Last, but not least, is Lauren; a mental and cognitive occupational therapist for soldiers. Her 13 years of experience helps her to review the questions asked while putting the structure together and refine the actions that people take while they put it together. She’s even started to incorporate the kits into her program with soldiers at Fort Stewart.

“Having a therapist who has been in the field for 13 years, you know, come across your kits and then realize ‘oh my goodness, this is amazing - how can I employ this into my department?,’ that also gives me really positive feedback,’” Colon said.

This is one of the many reasons she continues to push forward. “With Unstationary, the money has never been there,” Colon said. “We’re going on two years - the money has never been there. But, I trudge forward because I feel like the purpose, I feel like its mission is incredibly important.”

The structures and name of the business go hand-in-hand; both having a deeper, underlying meaning.

“The mission is to be able to help people get unstuck, which is the whole thing about Unstationary because it’s kind of a double entendre,” Colon said. “Stationary if spelled with an e would be about paper, but we obviously use the ‘stationary’ that’s meant like standing still. We still wanted to give a nod to that double entendre so we added the ‘un’ on top. So, the whole idea is to get people unstuck. You know, maybe the people who won’t go to counseling but they’re crafty; maybe it will touch them.”

Colon would love to see Unstationary become “a beautiful brand of various ways of art therapy.” Recently she said she has seen a new desire and awakening within people, realizing they need to do some introspection. But, at the same time, not necessarily knowing how to do it.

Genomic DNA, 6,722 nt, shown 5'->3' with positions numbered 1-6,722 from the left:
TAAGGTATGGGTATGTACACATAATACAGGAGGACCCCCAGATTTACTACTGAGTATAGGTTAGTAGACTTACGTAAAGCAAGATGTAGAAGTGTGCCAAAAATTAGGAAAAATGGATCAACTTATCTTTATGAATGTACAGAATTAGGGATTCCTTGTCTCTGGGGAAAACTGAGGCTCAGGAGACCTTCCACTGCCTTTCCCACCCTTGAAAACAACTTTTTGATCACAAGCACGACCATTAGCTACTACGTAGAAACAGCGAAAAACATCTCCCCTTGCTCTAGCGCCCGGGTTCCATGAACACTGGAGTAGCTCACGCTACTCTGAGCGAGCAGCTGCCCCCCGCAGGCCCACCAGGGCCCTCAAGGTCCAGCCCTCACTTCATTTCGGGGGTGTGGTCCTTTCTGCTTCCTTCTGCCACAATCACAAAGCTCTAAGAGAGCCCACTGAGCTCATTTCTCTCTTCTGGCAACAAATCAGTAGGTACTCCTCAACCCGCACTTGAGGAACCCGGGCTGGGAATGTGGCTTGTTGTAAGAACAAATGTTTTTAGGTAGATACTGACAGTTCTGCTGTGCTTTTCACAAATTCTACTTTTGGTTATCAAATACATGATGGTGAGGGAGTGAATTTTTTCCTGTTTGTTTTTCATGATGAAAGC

Her dreams of where she would like to take the business are continuously growing. She envisions the structures being built with therapists or departments where they help children who are long-term hospital patients; maybe even with foster parents allowing them to be introduced to their new child. “We really want seeds planted but we really want those seeds planted deeply,” Colon said.

With every kit created, the team tries to incorporate the “what now?” What happens after the structure is built? They want the answers found throughout the process to go far beyond those minutes or hours spent building it. The constructor is challenged to apply the lessons into everyday life; put the structure in sight to be reminded of the experience and thoughts provoked.

On top of creating new kits and working on a new book, Colon has also submitted the business to the TV show “Shark Tank.”

To learn more about the kits visit You can also follow them on Facebook and Instagram @unstationarystore.


Jamie Burton

Jamie Burton is a journalist and music enthusiast, originally from Upstate New York. She graduated from Penn State in Broadcast Journalism. Check her out on Connect's "What are We Doing?" weekly podcast.